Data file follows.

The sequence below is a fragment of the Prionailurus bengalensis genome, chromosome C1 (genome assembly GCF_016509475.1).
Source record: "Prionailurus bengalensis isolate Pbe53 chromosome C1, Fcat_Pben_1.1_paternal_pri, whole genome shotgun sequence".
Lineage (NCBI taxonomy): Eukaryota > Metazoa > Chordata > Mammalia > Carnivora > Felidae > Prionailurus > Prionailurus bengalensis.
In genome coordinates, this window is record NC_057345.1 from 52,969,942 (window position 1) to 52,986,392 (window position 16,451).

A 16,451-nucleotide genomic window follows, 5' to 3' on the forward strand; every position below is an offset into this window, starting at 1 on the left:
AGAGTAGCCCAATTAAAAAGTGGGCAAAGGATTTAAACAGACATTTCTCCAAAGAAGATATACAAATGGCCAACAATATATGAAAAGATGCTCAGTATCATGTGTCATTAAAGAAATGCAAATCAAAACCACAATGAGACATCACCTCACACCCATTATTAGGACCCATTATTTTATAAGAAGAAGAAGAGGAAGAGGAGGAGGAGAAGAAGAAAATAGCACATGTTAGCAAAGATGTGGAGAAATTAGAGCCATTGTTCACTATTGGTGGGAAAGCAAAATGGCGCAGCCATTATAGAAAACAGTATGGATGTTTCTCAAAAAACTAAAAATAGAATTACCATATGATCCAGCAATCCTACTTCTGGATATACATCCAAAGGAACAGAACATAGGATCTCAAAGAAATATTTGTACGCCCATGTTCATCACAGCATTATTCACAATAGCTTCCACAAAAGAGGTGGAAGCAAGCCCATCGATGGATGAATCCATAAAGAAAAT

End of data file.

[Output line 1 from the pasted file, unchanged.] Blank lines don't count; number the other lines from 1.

The sequence below is a fragment of the Prionailurus bengalensis genome, chromosome C1 (genome assembly GCF_016509475.1).